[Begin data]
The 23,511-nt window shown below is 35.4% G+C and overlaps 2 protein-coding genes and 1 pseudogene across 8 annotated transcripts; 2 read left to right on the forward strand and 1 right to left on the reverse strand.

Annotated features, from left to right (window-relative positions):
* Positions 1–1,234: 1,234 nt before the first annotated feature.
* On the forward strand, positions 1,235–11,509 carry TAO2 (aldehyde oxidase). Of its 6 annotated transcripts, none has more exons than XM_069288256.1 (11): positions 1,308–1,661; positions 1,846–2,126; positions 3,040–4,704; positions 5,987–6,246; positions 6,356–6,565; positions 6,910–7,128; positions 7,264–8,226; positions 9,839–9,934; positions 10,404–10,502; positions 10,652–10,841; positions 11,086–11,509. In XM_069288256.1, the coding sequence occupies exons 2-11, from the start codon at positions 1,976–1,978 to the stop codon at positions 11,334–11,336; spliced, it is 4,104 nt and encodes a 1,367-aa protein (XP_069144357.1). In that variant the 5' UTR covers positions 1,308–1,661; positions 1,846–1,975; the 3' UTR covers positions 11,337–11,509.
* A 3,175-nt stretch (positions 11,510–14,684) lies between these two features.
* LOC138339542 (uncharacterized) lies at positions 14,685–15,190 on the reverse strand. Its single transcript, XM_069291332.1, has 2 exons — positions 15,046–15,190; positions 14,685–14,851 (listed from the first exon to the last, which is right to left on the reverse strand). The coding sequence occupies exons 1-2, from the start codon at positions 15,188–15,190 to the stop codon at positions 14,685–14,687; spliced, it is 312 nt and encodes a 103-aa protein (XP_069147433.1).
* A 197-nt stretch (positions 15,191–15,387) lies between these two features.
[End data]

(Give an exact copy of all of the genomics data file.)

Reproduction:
The 23,511-nt window shown below is 35.4% G+C and overlaps 2 protein-coding genes and 1 pseudogene across 8 annotated transcripts; 2 read left to right on the forward strand and 1 right to left on the reverse strand.

Annotated features, from left to right (window-relative positions):
* Positions 1–1,234: 1,234 nt before the first annotated feature.
* On the forward strand, positions 1,235–11,509 carry TAO2 (aldehyde oxidase). Of its 6 annotated transcripts, none has more exons than XM_069288256.1 (11): positions 1,308–1,661; positions 1,846–2,126; positions 3,040–4,704; positions 5,987–6,246; positions 6,356–6,565; positions 6,910–7,128; positions 7,264–8,226; positions 9,839–9,934; positions 10,404–10,502; positions 10,652–10,841; positions 11,086–11,509. In XM_069288256.1, the coding sequence occupies exons 2-11, from the start codon at positions 1,976–1,978 to the stop codon at positions 11,334–11,336; spliced, it is 4,104 nt and encodes a 1,367-aa protein (XP_069144357.1). In that variant the 5' UTR covers positions 1,308–1,661; positions 1,846–1,975; the 3' UTR covers positions 11,337–11,509.
* A 3,175-nt stretch (positions 11,510–14,684) lies between these two features.
* LOC138339542 (uncharacterized) lies at positions 14,685–15,190 on the reverse strand. Its single transcript, XM_069291332.1, has 2 exons — positions 15,046–15,190; positions 14,685–14,851 (listed from the first exon to the last, which is right to left on the reverse strand). The coding sequence occupies exons 1-2, from the start codon at positions 15,188–15,190 to the stop codon at positions 14,685–14,687; spliced, it is 312 nt and encodes a 103-aa protein (XP_069147433.1).
* A 197-nt stretch (positions 15,191–15,387) lies between these two features.